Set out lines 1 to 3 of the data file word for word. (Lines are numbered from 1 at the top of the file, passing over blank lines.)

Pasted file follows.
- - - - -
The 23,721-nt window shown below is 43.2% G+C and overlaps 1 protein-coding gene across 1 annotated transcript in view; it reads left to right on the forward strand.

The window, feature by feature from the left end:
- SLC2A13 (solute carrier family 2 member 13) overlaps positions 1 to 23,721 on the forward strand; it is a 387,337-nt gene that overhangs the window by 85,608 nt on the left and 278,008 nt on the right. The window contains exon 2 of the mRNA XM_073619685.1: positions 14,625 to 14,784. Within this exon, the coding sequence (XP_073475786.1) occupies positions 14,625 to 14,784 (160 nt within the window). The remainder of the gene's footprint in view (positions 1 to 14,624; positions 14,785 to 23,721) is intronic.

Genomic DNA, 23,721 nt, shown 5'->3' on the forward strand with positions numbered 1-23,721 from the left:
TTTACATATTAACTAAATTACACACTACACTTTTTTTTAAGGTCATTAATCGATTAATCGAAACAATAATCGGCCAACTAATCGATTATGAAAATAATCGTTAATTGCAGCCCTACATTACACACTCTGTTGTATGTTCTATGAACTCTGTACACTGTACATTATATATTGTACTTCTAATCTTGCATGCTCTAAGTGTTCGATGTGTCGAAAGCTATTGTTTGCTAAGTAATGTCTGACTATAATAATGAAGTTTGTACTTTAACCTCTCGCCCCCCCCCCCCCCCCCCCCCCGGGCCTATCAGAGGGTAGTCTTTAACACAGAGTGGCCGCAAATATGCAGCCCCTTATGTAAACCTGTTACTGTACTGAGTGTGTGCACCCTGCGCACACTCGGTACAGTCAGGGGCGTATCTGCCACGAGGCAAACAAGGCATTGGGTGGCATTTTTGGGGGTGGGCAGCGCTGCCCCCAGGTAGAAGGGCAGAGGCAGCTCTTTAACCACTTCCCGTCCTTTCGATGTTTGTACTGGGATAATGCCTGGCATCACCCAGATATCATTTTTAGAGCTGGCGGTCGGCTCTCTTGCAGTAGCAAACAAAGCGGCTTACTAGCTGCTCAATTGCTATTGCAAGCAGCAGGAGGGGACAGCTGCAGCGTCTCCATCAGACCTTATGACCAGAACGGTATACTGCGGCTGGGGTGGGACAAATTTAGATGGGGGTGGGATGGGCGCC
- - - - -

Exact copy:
The 23,721-nt window shown below is 43.2% G+C and overlaps 1 protein-coding gene across 1 annotated transcript in view; it reads left to right on the forward strand.

The window, feature by feature from the left end:
- SLC2A13 (solute carrier family 2 member 13) overlaps positions 1 to 23,721 on the forward strand; it is a 387,337-nt gene that overhangs the window by 85,608 nt on the left and 278,008 nt on the right. The window contains exon 2 of the mRNA XM_073619685.1: positions 14,625 to 14,784. Within this exon, the coding sequence (XP_073475786.1) occupies positions 14,625 to 14,784 (160 nt within the window). The remainder of the gene's footprint in view (positions 1 to 14,624; positions 14,785 to 23,721) is intronic.